don't be such a cockknob. accept opinions, glean from them what you will and move on. i don't know why i let idiotsticks like you get under my skin, but i do sometimes, especially when personal attacks are unprovoked, such as yours was on me! please try to reign in your attacks on others!
|Pot calling kettle black||grzy|
Jul 31, 2002 2:57 PM
|Think about it. |
You've read so much into things, concluded things that weren't there, generalized and gotten emotional that I think there's only one solution. You need a hug and a nap.
If you give me that broken Easton bar I promise to stick it some place where it will do some good - up your backside. It might help with your "leaping problem."
|IT IS STIFFER!! heres why..||julio|
Jul 30, 2002 9:37 PM
|I'm an engineer - so I'm not making this up or basing my thoughts on feel alone. A round bar with a larger diameter is stiffer in bending than one with a smaller diameter (assuming same material, wall thickness, length, etc.) it's a scientific fact. The larger diameter increases the moment of inertia (I=Pi/64(outer dia^4 - inner Dia^4)), the moment of inertia is used in the denominator of the stiffness relationship, therefore a larger moment of inertia gives you a stiffer beam.
Ever wonder why a 2x4 is stiff in one direction and flimsy in another? Same idea. This is what started the trend in oversized, thinwall tubing like Cannondale uses. See how that diameter value gets raised to the forth power in the equation above - this shows us that wall thickness can be reduced as the outside diameter is increased and it will still be stiff (and light!). This is why things are made from tubing and not solid bars, the material in the middle does very little to increase stiffness.
I haven't ridden enough of these oversized bars to tell you if its physically noticeable, but like most things it probably comes down to personal preference. If you can feel very small deflections chances are you'll feel the difference. Sorry to bust out the equations but a lot of BS floats around here and I though I'd dispell any misconceptions.
Jul 31, 2002 7:00 AM
|it is only stiffer as you say if everything else remains the same(wall thickness, material, etc.). however, the main reason manufacturers go oversize is to maintain stiffness while losing weight. to do this, they thin the wall thickness of the tubing while increasing the tube diameter. a thin-walled oversize tube is not necessarily stiffer than a smaller diameter tube with thicker walls. it can be, but isn't always. it depends on how it's made, and to what extent they thin the tubing walls, or increase the tubing diameter.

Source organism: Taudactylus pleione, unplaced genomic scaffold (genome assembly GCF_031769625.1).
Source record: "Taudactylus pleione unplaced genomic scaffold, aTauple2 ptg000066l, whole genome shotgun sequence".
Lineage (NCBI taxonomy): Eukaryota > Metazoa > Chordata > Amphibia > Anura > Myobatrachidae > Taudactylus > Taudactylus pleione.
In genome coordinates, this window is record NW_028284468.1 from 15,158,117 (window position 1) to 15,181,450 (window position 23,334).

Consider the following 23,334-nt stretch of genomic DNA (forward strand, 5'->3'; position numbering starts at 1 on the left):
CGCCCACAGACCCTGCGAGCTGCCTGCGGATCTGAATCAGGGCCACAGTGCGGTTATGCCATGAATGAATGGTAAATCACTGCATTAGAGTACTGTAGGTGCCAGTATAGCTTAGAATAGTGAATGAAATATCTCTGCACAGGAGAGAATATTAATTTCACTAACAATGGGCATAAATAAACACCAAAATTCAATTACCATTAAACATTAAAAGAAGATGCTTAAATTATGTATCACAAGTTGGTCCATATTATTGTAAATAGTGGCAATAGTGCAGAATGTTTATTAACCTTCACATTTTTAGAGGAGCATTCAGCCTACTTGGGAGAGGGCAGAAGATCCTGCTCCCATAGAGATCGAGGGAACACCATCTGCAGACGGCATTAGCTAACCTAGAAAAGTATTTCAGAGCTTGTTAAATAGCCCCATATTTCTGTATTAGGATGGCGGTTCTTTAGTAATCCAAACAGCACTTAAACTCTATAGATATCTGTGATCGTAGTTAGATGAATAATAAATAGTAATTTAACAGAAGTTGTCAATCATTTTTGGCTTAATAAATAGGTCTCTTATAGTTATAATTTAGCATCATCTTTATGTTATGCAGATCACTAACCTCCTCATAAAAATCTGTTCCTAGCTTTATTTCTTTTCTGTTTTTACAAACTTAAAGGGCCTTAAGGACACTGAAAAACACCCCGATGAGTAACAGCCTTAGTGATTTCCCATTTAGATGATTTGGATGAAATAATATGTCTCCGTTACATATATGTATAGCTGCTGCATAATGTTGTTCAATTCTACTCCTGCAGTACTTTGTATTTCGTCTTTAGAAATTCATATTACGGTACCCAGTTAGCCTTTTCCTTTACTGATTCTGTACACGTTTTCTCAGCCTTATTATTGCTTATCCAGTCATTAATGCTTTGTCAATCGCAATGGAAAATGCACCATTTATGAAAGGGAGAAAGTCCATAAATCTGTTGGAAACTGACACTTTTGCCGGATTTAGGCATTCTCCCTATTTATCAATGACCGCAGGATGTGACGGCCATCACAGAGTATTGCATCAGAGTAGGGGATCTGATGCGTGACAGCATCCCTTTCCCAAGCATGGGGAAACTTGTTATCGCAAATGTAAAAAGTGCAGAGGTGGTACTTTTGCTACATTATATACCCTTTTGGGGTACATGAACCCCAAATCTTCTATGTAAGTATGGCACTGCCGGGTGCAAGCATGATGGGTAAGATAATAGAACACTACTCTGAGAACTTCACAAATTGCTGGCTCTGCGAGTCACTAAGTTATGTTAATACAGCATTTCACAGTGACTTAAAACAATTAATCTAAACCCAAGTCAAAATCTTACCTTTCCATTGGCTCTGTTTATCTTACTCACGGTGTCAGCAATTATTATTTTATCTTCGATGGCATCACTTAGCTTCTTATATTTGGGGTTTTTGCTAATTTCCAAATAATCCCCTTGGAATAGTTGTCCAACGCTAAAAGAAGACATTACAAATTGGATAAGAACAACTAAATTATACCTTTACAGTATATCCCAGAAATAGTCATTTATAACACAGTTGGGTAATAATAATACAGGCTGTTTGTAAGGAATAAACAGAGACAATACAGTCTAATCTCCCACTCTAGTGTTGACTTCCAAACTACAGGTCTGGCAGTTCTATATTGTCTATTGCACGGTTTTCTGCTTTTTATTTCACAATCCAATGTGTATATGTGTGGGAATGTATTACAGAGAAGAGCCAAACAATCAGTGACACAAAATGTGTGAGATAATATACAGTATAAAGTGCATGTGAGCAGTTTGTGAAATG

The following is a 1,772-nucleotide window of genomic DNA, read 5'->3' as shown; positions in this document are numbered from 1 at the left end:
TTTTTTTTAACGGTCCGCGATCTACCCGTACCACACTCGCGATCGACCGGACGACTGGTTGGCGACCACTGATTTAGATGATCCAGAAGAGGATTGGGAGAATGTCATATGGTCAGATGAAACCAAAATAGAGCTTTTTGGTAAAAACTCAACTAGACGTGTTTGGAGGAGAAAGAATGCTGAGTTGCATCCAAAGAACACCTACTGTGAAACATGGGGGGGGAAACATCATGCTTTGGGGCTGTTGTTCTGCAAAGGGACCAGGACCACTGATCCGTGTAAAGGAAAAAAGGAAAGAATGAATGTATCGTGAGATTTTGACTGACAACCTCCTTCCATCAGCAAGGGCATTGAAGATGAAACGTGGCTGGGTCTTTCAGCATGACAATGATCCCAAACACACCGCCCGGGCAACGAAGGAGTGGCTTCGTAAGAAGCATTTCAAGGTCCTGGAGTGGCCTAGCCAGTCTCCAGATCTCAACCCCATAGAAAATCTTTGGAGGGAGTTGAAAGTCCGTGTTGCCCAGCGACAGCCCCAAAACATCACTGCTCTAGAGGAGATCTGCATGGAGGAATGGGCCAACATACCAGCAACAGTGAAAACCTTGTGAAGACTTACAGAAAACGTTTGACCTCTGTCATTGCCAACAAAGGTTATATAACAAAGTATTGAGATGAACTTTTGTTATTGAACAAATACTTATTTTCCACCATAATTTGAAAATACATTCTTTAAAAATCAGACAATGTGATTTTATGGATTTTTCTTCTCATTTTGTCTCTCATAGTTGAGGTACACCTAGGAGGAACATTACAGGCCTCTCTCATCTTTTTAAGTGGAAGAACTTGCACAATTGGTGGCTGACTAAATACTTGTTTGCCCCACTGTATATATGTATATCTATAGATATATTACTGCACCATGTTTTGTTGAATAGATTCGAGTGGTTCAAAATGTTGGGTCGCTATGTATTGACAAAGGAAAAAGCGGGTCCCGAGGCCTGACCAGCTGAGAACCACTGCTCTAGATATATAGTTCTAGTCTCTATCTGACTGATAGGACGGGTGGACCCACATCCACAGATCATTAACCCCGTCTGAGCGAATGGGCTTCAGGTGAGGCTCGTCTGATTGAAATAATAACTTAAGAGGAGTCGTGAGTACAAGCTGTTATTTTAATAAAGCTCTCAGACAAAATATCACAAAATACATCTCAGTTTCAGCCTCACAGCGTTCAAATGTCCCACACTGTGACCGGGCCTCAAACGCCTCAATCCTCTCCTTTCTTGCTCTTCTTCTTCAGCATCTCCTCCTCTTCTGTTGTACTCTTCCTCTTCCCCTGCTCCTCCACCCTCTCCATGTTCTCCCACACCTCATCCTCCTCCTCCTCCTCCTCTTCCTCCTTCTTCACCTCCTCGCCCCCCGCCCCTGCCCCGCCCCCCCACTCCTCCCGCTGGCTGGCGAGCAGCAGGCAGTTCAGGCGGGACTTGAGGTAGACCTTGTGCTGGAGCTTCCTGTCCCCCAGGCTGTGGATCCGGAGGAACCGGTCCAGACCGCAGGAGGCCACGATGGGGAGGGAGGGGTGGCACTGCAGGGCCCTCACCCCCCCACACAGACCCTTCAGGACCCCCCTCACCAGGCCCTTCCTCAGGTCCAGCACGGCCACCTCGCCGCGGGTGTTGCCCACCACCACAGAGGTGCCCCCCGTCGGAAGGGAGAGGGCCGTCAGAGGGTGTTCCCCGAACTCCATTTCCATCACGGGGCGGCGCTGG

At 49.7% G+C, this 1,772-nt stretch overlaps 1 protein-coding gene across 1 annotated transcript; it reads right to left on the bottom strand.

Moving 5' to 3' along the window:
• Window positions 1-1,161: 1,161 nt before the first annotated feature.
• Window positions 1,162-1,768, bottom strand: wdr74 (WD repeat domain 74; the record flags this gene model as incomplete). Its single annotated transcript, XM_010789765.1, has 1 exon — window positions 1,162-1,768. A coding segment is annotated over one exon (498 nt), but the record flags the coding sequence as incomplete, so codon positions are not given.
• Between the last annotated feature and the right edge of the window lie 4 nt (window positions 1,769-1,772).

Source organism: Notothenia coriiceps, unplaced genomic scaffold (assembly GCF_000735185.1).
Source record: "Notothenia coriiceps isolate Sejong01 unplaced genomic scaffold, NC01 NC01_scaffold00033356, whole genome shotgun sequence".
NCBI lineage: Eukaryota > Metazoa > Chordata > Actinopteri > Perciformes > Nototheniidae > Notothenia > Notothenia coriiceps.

as an example, the feb. 1996 issue of bicycle guide did a comparison test of seven mondonico bicycles, each built with a different type of columbus steel tubing. there was a sidebar explaing how the newer lighter, stronger steels were not necessarily stiffer than the old heavy tubes. the stiffness of a tube is proportional to its weight multiplied by its diameter squared. a 1 1/4 inch, 250 gram el-os tube(WxDsquared)=390. a 350 gram, 1 1/8 aelle tube equalled 443. therefor, the lighter, oversize tube was not as stiff as the heavier normal sized tube. it could be, but it would either have to use thicker walls, losing the weight savings, or a larger diameter.
Jul 31, 2002 11:26 AM
|Sure, in theory, all other things being equal the engineering analysis is perfectly valid. Then there's the reality that most of the Deda stuff is poorly designed and and poorly made with bad quality control throughout their manufacturing process. To take a sample of one or two items and draw absolute conclussions and attribute everything only to the engineering principles that you think are at work is simple minded and naive. |
Throw some carbon fiber bars into the mix with at least three times the tensile strength and now we're talking some real improvements.
Jul 31, 2002 1:22 PM
|I wasn't comparing a specific bar, manufacturer, or manufacturing process. Obviously if you buy a low quality bar that was cheaply made and poorly designed it will probably not stack up to a high quality one. I know that all "oversized" bars aren't neccesarily stiffer than standard bars, I was simply explaining the theory behind oversized bars (that's why I said assume similar conditions).
I interpreted the question to be asking, "Is there any truth in oversize bars or is it all marketing hype?" There is truth in it, whatever a specific manufacturer decides to do with it is up to them. Everyone claims to have the best components, do you homework and figure out what's really good and what isn't. You can't assume that because a certain theory or material is used that it was used right.
That Bicycling tubing comparison article sounds interesting. I wonder why none of the magazines write anything of substance anymore. It seems like every article is 1/2 a page long and barely scratches the surface. I guess pretty pictures sell more mags..
Jul 31, 2002 3:51 PM